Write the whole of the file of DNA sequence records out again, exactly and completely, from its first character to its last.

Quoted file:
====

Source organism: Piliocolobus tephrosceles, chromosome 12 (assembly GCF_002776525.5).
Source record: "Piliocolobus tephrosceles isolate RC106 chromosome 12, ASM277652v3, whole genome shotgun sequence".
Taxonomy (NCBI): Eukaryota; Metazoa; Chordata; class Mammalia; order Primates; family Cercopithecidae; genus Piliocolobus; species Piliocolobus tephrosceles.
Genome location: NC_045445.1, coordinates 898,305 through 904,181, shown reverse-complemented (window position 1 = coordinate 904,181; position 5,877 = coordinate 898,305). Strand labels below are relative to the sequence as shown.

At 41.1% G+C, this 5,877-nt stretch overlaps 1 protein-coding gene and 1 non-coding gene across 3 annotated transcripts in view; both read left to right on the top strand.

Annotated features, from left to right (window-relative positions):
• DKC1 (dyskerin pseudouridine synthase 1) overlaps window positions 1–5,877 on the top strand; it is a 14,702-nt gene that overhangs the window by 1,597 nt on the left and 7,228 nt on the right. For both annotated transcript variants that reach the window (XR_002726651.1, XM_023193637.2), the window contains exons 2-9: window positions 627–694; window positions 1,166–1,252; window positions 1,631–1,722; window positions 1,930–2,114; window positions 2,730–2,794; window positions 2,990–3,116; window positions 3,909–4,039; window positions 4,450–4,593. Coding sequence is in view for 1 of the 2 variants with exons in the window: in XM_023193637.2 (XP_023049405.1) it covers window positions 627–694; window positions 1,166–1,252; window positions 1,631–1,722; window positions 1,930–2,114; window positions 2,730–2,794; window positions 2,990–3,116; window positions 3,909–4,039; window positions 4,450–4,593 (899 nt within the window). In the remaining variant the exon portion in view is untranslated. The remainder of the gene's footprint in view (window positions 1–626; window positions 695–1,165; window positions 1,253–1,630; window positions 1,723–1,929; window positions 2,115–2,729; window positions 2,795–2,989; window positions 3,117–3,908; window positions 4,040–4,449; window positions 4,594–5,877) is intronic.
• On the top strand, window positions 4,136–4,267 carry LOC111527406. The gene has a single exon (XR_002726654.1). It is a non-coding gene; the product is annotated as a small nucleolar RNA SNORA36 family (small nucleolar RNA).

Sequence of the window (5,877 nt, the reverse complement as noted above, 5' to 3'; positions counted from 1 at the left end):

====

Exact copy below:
Source organism: Piliocolobus tephrosceles, chromosome 12 (assembly GCF_002776525.5).
Source record: "Piliocolobus tephrosceles isolate RC106 chromosome 12, ASM277652v3, whole genome shotgun sequence".
Taxonomy (NCBI): Eukaryota; Metazoa; Chordata; class Mammalia; order Primates; family Cercopithecidae; genus Piliocolobus; species Piliocolobus tephrosceles.
Genome location: NC_045445.1, coordinates 898,305 through 904,181, shown reverse-complemented (window position 1 = coordinate 904,181; position 5,877 = coordinate 898,305). Strand labels below are relative to the sequence as shown.

At 41.1% G+C, this 5,877-nt stretch overlaps 1 protein-coding gene and 1 non-coding gene across 3 annotated transcripts in view; both read left to right on the top strand.

Annotated features, from left to right (window-relative positions):
• DKC1 (dyskerin pseudouridine synthase 1) overlaps window positions 1–5,877 on the top strand; it is a 14,702-nt gene that overhangs the window by 1,597 nt on the left and 7,228 nt on the right. For both annotated transcript variants that reach the window (XR_002726651.1, XM_023193637.2), the window contains exons 2-9: window positions 627–694; window positions 1,166–1,252; window positions 1,631–1,722; window positions 1,930–2,114; window positions 2,730–2,794; window positions 2,990–3,116; window positions 3,909–4,039; window positions 4,450–4,593. Coding sequence is in view for 1 of the 2 variants with exons in the window: in XM_023193637.2 (XP_023049405.1) it covers window positions 627–694; window positions 1,166–1,252; window positions 1,631–1,722; window positions 1,930–2,114; window positions 2,730–2,794; window positions 2,990–3,116; window positions 3,909–4,039; window positions 4,450–4,593 (899 nt within the window). In the remaining variant the exon portion in view is untranslated. The remainder of the gene's footprint in view (window positions 1–626; window positions 695–1,165; window positions 1,253–1,630; window positions 1,723–1,929; window positions 2,115–2,729; window positions 2,795–2,989; window positions 3,117–3,908; window positions 4,040–4,449; window positions 4,594–5,877) is intronic.
• On the top strand, window positions 4,136–4,267 carry LOC111527406. The gene has a single exon (XR_002726654.1). It is a non-coding gene; the product is annotated as a small nucleolar RNA SNORA36 family (small nucleolar RNA).

Sequence of the window (5,877 nt, the reverse complement as noted above, 5' to 3'; positions counted from 1 at the left end):